After that tournament, the two of them both got serious about pickleball—practicing almost daily for hours and studying the nuances of shots. Leigh went pro in 2018, and Anna Leigh went pro in 2019. They play as a team in doubles, but occasionally they play against each other in mixed doubles. At first, it was all Leigh, clearly the better player. Then came that October day at Chicken N Pickle.
The morning after that loss, Leigh remembers waking up and realizing she needed to reposition how she thought of her daughter’s success. Anna Leigh would get better than Leigh, and Leigh needed to not only accept it but do even more than that.
“My goal shifted to where I was focusing more on her getting better in her career than mine,” Leigh says. “It was more about me at first, and then when she got so good, and you could see the potential, I think it shifted, and so then it was like, ‘I want her to beat me. I want her to be better than me. I want her to get the sponsorships. I want her to win the tournaments.’”
Luckily, it’s rarely about which one of them is better. Usually, they’re playing together, like they did in August in what was the biggest moment in pickleball.
For most of the short history of pickleball, a sport invented half a century ago that has really been getting its moment in the past couple years, it has been played on converted tennis courts. Pickleball’s best players and most dazzling plays were maybe captured on cell phone videos uploaded to YouTube or replayed on the bowels of TV sports shows—until now.
In August of this year, Skechers sponsored an invitational in Los Angeles, inviting the sport’s best players—four men and four women—to face off in exhibition matches covered on live network TV. On a Saturday afternoon, CBS broadcast the pickleball greats to the world.
Of course, when you’re talking about the top pickleball players, Anna Leigh and Leigh Waters better be there. At the time, in early August, they were No. 2 in the world for female doubles. They faced the No. 1 team, their nemeses, Callie Smith and Lucy Kovalova.
Usually in pro pickleball, teams play in bracket tournaments, having to work their way past mediocre, decent and skilled players over the course of about five hours to get into a final match with the other best team in the world. But at the Skechers Invitational, Anna Leigh and Leigh jumped right in to play the best players they’ve ever faced: a pair of former college tennis players who are taller than they are, have a longer reach and play an aggressive game.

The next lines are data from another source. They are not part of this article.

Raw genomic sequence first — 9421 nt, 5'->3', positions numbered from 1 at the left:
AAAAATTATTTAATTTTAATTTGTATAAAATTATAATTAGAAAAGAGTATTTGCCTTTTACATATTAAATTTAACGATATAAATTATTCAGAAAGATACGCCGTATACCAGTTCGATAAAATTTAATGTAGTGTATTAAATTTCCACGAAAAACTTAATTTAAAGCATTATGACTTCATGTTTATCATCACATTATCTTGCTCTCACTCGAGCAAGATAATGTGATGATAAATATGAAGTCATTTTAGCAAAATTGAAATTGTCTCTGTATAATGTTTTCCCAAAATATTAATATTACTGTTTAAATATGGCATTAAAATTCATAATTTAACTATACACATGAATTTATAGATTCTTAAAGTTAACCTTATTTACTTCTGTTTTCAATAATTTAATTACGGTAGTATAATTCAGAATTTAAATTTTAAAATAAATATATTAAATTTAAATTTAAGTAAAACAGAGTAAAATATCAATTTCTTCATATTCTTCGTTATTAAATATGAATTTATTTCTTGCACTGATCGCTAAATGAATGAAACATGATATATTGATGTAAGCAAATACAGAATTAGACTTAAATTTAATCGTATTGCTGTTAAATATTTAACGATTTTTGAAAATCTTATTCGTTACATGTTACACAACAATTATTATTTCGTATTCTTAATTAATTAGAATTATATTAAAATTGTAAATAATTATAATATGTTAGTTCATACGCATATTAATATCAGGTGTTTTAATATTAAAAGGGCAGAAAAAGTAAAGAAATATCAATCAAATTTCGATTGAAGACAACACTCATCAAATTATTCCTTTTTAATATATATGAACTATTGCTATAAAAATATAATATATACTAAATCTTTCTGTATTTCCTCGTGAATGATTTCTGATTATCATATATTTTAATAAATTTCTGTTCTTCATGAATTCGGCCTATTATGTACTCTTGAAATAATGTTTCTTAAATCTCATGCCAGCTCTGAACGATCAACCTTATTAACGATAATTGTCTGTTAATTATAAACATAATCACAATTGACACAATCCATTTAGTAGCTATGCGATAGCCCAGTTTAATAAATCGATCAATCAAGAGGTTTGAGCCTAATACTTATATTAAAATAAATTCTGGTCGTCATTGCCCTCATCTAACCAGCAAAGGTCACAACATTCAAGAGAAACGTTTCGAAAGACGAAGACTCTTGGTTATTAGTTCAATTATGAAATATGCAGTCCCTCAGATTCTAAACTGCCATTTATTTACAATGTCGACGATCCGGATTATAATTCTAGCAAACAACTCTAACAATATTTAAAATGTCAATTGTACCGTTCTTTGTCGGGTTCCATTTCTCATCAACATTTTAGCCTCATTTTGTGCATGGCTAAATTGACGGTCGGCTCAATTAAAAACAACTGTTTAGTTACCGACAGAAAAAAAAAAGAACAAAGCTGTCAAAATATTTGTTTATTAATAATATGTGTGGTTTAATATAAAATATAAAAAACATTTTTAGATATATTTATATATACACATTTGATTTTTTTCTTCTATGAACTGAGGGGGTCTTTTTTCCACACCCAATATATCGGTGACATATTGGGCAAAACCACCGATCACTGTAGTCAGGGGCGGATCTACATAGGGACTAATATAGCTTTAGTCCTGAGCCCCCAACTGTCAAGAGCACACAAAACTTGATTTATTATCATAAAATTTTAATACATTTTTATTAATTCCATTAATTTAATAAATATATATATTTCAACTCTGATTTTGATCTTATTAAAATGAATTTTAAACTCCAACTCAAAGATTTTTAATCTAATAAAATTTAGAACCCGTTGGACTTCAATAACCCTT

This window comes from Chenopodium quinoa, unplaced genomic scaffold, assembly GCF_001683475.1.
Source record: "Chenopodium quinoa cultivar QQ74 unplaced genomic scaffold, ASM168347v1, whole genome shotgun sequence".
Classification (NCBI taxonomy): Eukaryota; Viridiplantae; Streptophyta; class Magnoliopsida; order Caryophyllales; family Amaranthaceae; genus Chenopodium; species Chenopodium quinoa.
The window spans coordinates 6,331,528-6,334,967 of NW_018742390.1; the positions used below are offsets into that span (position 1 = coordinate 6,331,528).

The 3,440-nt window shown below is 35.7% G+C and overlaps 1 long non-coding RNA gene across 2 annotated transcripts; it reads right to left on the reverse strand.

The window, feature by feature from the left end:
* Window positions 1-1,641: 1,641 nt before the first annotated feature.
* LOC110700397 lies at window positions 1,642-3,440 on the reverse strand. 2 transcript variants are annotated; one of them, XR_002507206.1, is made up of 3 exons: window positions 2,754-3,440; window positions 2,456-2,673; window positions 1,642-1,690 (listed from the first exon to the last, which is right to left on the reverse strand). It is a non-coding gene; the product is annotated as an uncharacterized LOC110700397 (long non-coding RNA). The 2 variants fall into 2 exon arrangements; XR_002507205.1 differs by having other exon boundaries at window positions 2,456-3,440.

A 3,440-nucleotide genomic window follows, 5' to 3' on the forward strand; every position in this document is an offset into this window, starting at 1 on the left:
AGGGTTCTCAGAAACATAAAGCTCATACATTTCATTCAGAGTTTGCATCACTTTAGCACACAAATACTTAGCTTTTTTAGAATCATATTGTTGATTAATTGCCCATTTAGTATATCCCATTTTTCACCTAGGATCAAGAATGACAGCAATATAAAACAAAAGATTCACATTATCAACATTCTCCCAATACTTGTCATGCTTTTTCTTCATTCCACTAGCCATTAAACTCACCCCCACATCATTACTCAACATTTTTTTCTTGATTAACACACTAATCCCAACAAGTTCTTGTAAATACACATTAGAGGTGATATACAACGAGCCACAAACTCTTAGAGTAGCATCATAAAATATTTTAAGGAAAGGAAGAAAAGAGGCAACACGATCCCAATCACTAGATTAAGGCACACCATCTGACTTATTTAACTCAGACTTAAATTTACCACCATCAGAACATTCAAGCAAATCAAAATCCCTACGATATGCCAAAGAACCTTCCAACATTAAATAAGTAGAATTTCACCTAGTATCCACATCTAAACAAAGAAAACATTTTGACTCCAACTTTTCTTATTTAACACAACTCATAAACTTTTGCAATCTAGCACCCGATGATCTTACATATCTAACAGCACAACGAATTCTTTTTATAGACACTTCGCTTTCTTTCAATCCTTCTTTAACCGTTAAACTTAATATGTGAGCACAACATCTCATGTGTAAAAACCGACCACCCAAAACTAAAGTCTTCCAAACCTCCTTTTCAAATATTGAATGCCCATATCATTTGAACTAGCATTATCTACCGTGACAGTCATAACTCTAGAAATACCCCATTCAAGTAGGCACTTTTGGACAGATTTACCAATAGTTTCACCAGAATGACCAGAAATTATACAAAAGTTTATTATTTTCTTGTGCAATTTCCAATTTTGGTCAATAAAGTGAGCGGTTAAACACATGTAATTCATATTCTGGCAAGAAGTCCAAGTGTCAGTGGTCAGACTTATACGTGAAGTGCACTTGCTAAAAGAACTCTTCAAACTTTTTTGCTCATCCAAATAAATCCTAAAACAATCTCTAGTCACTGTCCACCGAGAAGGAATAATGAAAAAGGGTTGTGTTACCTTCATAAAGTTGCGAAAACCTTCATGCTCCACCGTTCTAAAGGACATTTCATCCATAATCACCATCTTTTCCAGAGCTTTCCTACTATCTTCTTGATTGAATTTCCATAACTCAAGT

They won. In the biggest match of their careers—in the biggest match in pickleball history—Leigh and Anna Leigh won.
The four of them have played many times against each other, so you might figure that they’re friends. “No, we’re not,” Leigh says quickly. She explains that the men who play pro pickleball are often friends off the court. “Yeah. No, the girls really aren’t.”
Early one morning this summer, Leigh and Anna Leigh showed up to their home court for a quick practice. Usually, they’re out here somewhere between two to four hours, working drills, playing quick matches and practicing new shots.
The mother-daughter duo live in a gated community full of snowbirds, so, on summer mornings, with most of the residents having migrated up north, they’ve got the court to themselves. It’s rare in Florida to find an open pickleball court. As the sport has exploded, cities and communities have converted tennis courts to pickleball courts and still can’t meet the demand. Since 2019, pickleball has grown 39 percent to an estimated 4.8 million players in the United States, according to a report from the Sports and Fitness Industry Association. For a game once associated with retirees, it’s also bringing in far more young people —players under 24 years old jumped by 21 percent. A lot of that growth is happening here in Florida, home to 607 pickleball courts, second only to California, according to places2play.org.
You definitely, at the tournaments, get that feeling of being a celebrity, because you have people coming up crying, telling you how much you’ve influenced their lives and everything, and it’s really cool.
— Anna Leigh Waters